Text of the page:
When farm commodity prices are increasing, the coverage of Ag tends increase by the Wall Street press. In today's Wall Street Journal, there were two articles related to Ag commodities.
In the Ahead of the Tape article, there was a discussion on how the price of cotton going over $1 per pound for only the second time since the Civil War will affect apparel retailers. The article mentioned that for every penny increase in cotton prices, Hanesbrands, Inc. would have their raw material costs go up by $3 million. Now, the interesting thing to me, is when cotton is at 50 cents a pound, you would never see the Wall Street Journal having a front section article on how a 1 penny decrease would save $3 million.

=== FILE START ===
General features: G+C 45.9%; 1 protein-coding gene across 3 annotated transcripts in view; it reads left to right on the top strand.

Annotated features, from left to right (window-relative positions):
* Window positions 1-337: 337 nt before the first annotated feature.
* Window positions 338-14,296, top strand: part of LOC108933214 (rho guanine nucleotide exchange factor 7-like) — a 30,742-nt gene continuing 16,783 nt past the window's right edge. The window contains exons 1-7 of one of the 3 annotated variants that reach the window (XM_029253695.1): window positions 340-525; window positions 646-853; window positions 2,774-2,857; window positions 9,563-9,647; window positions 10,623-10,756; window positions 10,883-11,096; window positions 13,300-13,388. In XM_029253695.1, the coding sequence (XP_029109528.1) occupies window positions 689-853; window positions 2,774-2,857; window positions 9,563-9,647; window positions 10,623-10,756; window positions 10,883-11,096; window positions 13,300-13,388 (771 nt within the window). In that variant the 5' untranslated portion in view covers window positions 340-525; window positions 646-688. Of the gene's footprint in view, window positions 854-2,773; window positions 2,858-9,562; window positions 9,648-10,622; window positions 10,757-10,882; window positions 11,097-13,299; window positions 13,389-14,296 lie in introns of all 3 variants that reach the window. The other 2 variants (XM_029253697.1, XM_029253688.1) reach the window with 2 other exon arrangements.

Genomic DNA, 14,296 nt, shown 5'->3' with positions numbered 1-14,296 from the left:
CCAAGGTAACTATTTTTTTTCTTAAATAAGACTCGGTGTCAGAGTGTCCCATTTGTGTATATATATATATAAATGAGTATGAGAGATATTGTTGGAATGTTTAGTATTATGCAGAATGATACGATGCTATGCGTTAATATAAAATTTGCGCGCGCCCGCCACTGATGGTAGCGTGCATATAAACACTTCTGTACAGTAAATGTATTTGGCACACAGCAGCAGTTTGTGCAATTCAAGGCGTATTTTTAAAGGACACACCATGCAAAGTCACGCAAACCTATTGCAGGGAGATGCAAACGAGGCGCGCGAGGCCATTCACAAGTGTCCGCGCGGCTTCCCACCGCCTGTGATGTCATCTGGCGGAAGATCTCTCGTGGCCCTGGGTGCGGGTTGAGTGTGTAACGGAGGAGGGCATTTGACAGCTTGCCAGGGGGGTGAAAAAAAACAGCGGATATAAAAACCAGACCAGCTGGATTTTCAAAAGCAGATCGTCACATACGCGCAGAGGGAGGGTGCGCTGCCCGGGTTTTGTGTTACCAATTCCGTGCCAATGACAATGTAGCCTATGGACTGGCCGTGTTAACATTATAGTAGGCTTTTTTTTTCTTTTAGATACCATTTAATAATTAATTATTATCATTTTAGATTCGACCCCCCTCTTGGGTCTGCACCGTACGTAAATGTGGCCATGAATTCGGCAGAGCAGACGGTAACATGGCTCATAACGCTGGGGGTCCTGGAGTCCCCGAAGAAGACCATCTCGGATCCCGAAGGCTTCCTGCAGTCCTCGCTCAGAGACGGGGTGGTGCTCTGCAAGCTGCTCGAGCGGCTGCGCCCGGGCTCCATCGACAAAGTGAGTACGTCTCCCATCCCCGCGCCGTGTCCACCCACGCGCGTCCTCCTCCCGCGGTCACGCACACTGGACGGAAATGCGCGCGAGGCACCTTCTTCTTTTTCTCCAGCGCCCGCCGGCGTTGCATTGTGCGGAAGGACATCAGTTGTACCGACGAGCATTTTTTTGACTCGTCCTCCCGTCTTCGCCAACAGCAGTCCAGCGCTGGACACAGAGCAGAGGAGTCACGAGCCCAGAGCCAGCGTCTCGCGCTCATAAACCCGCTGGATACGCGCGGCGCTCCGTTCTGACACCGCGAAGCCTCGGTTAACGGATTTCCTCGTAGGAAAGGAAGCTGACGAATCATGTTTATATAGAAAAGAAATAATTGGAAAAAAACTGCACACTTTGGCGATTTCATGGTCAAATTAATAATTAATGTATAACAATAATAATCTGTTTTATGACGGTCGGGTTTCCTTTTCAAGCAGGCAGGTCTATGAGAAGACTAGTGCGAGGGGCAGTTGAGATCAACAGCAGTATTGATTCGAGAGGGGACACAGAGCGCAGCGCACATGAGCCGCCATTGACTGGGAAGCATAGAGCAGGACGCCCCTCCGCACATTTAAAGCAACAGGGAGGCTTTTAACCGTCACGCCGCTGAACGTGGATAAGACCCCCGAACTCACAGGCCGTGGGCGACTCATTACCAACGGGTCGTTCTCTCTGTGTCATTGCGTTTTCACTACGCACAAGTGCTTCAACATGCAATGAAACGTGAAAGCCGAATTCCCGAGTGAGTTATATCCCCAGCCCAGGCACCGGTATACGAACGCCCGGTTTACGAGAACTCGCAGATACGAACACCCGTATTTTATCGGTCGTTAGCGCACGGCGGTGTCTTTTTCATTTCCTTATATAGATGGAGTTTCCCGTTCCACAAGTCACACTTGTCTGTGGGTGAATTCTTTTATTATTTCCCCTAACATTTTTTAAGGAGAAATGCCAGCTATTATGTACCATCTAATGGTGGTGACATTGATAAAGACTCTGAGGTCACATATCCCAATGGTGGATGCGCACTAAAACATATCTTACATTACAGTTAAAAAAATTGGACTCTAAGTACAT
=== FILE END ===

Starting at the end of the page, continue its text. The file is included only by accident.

On page 2 of the Money and Investing Section was a featured article on how a timely rain in Russia is helping Black Earth Farming Ltd. get their entire 44,000 acres of winter wheat planted in Russia. The gist of the article is that rains have come to Russia to save the crop, however, when you read the article in detail, there are still many sections of Russia that have not gotten any or much rain and their winter wheat crop will only cover 15 million hectares (about 37 million acres) at best.
When prices are low, you almost never see any articles on Ag commodities in the Wall Street Journal, however, when prices are high, you tend to see lots of them. I am hoping to see a lot more.
Please note that the Wall Street Journal site is a paid subscription site, so you may not have full access to the article without being a subscriber.